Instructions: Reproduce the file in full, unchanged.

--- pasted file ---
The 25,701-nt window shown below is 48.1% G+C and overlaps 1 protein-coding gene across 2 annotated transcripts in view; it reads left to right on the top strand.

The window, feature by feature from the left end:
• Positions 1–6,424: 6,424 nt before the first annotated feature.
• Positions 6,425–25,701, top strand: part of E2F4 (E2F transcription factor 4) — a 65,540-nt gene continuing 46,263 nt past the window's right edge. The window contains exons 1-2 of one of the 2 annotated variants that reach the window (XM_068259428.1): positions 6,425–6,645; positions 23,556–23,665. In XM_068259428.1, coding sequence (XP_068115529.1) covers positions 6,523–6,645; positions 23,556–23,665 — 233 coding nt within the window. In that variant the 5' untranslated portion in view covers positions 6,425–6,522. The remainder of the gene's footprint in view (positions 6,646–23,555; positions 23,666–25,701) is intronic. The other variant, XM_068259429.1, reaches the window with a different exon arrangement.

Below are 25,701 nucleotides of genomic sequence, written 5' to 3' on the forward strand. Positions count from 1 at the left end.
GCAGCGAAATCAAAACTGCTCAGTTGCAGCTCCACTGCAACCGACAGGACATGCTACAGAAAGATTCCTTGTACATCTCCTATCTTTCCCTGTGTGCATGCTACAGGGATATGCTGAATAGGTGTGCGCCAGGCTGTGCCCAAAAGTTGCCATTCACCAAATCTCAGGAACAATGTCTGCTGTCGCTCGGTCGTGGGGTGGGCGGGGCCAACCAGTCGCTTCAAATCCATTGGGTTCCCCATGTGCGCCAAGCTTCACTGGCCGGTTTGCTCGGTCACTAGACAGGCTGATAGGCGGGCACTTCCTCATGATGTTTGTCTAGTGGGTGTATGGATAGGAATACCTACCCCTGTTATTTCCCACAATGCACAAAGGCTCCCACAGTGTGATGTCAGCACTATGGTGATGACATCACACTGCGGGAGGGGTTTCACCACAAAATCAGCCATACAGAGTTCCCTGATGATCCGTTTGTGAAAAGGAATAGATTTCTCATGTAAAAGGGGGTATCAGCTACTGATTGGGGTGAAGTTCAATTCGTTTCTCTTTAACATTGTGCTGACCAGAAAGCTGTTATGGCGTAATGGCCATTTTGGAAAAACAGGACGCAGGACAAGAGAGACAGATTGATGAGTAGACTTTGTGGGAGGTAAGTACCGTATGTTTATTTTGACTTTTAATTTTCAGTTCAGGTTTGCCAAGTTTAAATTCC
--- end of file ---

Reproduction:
The 25,701-nt window shown below is 48.1% G+C and overlaps 1 protein-coding gene across 2 annotated transcripts in view; it reads left to right on the top strand.

The window, feature by feature from the left end:
• Positions 1–6,424: 6,424 nt before the first annotated feature.
• Positions 6,425–25,701, top strand: part of E2F4 (E2F transcription factor 4) — a 65,540-nt gene continuing 46,263 nt past the window's right edge. The window contains exons 1-2 of one of the 2 annotated variants that reach the window (XM_068259428.1): positions 6,425–6,645; positions 23,556–23,665. In XM_068259428.1, coding sequence (XP_068115529.1) covers positions 6,523–6,645; positions 23,556–23,665 — 233 coding nt within the window. In that variant the 5' untranslated portion in view covers positions 6,425–6,522. The remainder of the gene's footprint in view (positions 6,646–23,555; positions 23,666–25,701) is intronic. The other variant, XM_068259429.1, reaches the window with a different exon arrangement.

Below are 25,701 nucleotides of genomic sequence, written 5' to 3' on the forward strand. Positions count from 1 at the left end.
GCAGCGAAATCAAAACTGCTCAGTTGCAGCTCCACTGCAACCGACAGGACATGCTACAGAAAGATTCCTTGTACATCTCCTATCTTTCCCTGTGTGCATGCTACAGGGATATGCTGAATAGGTGTGCGCCAGGCTGTGCCCAAAAGTTGCCATTCACCAAATCTCAGGAACAATGTCTGCTGTCGCTCGGTCGTGGGGTGGGCGGGGCCAACCAGTCGCTTCAAATCCATTGGGTTCCCCATGTGCGCCAAGCTTCACTGGCCGGTTTGCTCGGTCACTAGACAGGCTGATAGGCGGGCACTTCCTCATGATGTTTGTCTAGTGGGTGTATGGATAGGAATACCTACCCCTGTTATTTCCCACAATGCACAAAGGCTCCCACAGTGTGATGTCAGCACTATGGTGATGACATCACACTGCGGGAGGGGTTTCACCACAAAATCAGCCATACAGAGTTCCCTGATGATCCGTTTGTGAAAAGGAATAGATTTCTCATGTAAAAGGGGGTATCAGCTACTGATTGGGGTGAAGTTCAATTCGTTTCTCTTTAACATTGTGCTGACCAGAAAGCTGTTATGGCGTAATGGCCATTTTGGAAAAACAGGACGCAGGACAAGAGAGACAGATTGATGAGTAGACTTTGTGGGAGGTAAGTACCGTATGTTTATTTTGACTTTTAATTTTCAGTTCAGGTTTGCCAAGTTTAAATTCC